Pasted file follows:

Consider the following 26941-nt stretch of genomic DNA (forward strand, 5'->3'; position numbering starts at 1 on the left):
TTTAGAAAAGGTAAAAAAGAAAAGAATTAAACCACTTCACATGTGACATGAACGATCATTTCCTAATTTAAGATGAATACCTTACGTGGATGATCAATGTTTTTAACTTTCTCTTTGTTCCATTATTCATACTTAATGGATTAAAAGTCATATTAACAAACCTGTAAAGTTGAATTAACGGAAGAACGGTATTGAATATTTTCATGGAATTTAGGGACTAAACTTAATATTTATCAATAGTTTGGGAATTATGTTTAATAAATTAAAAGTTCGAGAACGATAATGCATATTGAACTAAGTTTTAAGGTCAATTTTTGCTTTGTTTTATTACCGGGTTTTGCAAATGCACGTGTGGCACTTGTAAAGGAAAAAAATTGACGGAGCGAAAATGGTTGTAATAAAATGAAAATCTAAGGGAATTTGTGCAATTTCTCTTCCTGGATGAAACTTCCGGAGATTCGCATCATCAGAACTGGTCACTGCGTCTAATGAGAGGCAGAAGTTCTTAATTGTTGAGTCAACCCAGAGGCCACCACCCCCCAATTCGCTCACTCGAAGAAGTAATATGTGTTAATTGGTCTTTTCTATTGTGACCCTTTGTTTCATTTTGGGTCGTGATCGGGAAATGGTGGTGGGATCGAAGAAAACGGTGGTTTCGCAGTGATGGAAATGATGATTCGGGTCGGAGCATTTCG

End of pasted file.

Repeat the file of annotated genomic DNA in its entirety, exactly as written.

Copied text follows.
Consider the following 26941-nt stretch of genomic DNA (forward strand, 5'->3'; position numbering starts at 1 on the left):
TTTAGAAAAGGTAAAAAAGAAAAGAATTAAACCACTTCACATGTGACATGAACGATCATTTCCTAATTTAAGATGAATACCTTACGTGGATGATCAATGTTTTTAACTTTCTCTTTGTTCCATTATTCATACTTAATGGATTAAAAGTCATATTAACAAACCTGTAAAGTTGAATTAACGGAAGAACGGTATTGAATATTTTCATGGAATTTAGGGACTAAACTTAATATTTATCAATAGTTTGGGAATTATGTTTAATAAATTAAAAGTTCGAGAACGATAATGCATATTGAACTAAGTTTTAAGGTCAATTTTTGCTTTGTTTTATTACCGGGTTTTGCAAATGCACGTGTGGCACTTGTAAAGGAAAAAAATTGACGGAGCGAAAATGGTTGTAATAAAATGAAAATCTAAGGGAATTTGTGCAATTTCTCTTCCTGGATGAAACTTCCGGAGATTCGCATCATCAGAACTGGTCACTGCGTCTAATGAGAGGCAGAAGTTCTTAATTGTTGAGTCAACCCAGAGGCCACCACCCCCCAATTCGCTCACTCGAAGAAGTAATATGTGTTAATTGGTCTTTTCTATTGTGACCCTTTGTTTCATTTTGGGTCGTGATCGGGAAATGGTGGTGGGATCGAAGAAAACGGTGGTTTCGCAGTGATGGAAATGATGATTCGGGTCGGAGCATTTCG